The circumstances in which enhanced protection can be lost are different from those for fixed protection and relate to ‘relevant benefit accrual’.

Loss of enhanced protection could be a very material issue for the few individuals who hold it. The relevant benefit accrual test only applies at the point of a benefit crystallisation event. The risk of loss of enhanced protection on, or because of, GMP conversion is therefore more likely to be of concern for non-pensioners and less likely for pensioners.

Different approaches to conversion may result in a higher or lower risk of adverse pensions tax consequences. The examples in the guidance show solutions adopted in some real-life cases for these issues. These are scheme-specific solutions, where specialist legal advice will have been sought (and in some cases non-statutory clearance from HMRC was sought). However, trustees may take some comfort from the conclusions reached in these cases and may consider similar approaches for their conversion projects.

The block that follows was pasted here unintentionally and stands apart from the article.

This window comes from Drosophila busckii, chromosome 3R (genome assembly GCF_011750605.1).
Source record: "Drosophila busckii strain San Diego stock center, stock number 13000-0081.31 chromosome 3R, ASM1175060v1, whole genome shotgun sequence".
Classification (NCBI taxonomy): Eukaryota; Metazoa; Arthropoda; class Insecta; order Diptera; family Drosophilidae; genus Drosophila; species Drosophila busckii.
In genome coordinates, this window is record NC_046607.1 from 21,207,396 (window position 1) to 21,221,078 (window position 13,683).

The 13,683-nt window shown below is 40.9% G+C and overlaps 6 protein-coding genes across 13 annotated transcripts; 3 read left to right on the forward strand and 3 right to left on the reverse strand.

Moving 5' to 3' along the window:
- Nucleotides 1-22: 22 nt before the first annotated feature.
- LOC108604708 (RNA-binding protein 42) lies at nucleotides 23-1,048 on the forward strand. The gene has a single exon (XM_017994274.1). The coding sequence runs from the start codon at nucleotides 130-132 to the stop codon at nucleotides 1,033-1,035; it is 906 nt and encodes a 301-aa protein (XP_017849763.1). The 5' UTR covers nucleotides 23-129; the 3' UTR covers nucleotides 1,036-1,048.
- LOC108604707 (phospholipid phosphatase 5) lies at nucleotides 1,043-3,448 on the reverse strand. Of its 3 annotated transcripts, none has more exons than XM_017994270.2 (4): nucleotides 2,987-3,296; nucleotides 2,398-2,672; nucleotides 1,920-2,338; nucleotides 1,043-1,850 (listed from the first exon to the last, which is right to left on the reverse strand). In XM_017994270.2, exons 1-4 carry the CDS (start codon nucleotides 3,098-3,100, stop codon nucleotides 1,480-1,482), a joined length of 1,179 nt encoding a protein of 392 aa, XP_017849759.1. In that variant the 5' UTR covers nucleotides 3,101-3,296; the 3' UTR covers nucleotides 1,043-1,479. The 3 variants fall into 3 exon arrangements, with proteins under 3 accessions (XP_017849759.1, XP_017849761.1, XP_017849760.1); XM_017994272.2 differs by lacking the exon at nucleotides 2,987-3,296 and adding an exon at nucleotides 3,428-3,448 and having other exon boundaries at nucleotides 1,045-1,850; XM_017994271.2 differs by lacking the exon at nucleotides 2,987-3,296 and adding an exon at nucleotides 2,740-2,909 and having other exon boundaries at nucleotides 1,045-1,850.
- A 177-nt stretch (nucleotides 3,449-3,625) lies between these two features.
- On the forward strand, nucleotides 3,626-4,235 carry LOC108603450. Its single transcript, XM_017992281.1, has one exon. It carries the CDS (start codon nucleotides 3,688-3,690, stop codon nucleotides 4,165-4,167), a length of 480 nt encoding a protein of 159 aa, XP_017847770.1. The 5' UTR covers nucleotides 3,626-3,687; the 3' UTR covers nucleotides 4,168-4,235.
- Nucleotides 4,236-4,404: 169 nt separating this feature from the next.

Following the decision of the High Court it is disappointing that HMRC has been slow to publish guidance on GMP conversion and its tax consequences. The GMP Equalisation Working Group have acted to fill this gap and this guidance is extremely welcome.

Whilst the guidance does not replace input from HMRC it may give some trustees comfort that, together with legal advice, they can manage the tax risks associated with conversion.

It will be interesting to see if this guidance leads to an increase in interest in the conversion method among trustees and other stakeholders.